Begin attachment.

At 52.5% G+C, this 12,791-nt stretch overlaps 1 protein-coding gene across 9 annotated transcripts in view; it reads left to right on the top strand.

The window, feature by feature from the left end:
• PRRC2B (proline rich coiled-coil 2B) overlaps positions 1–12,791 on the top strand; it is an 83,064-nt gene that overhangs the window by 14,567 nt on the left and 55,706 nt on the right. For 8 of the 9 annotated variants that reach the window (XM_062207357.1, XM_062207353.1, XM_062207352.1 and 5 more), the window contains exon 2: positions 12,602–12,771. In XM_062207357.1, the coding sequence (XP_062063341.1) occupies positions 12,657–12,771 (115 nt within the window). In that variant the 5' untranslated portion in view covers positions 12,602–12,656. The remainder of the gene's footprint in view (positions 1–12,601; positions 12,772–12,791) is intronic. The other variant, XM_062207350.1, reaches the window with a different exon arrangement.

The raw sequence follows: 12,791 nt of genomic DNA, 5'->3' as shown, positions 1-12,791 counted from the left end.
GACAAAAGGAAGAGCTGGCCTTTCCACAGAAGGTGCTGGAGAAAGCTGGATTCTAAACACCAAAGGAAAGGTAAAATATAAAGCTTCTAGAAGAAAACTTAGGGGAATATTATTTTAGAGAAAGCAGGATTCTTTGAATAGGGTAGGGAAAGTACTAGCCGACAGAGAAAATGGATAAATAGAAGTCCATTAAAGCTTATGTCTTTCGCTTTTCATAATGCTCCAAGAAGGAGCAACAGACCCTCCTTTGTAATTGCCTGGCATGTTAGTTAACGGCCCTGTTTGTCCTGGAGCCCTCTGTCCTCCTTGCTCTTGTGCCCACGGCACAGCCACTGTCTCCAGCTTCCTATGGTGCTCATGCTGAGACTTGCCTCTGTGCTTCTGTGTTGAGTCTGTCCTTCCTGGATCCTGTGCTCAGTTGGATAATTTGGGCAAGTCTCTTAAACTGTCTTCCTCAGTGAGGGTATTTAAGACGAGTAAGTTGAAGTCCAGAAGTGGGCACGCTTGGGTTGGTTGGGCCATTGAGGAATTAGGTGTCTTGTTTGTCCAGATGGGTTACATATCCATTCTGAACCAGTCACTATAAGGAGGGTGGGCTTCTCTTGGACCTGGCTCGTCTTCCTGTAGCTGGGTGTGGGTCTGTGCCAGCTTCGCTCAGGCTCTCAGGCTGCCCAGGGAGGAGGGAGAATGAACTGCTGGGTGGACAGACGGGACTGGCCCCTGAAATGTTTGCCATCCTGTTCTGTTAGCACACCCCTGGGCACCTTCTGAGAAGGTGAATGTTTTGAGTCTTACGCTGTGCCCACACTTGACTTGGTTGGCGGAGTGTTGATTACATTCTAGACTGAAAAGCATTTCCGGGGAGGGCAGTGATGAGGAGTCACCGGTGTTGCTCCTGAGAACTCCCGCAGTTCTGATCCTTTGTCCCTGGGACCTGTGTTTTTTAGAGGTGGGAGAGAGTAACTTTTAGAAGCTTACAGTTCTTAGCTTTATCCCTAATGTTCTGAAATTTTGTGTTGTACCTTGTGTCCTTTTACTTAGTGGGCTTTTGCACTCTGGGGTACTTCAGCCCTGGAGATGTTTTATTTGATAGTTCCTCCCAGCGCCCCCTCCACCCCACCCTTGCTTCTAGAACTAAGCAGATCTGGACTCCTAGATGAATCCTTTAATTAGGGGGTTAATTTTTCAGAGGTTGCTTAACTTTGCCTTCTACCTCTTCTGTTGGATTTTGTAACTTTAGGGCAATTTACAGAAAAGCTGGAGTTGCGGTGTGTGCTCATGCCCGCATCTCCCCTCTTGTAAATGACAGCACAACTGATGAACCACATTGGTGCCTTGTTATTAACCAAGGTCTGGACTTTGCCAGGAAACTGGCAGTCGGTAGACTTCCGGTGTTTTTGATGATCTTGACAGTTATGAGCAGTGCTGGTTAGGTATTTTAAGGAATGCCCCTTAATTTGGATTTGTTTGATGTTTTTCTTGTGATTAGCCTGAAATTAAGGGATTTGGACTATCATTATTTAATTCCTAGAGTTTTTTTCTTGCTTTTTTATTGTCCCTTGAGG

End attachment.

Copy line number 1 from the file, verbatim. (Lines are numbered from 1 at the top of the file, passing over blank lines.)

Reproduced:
At 52.5% G+C, this 12,791-nt stretch overlaps 1 protein-coding gene across 9 annotated transcripts in view; it reads left to right on the top strand.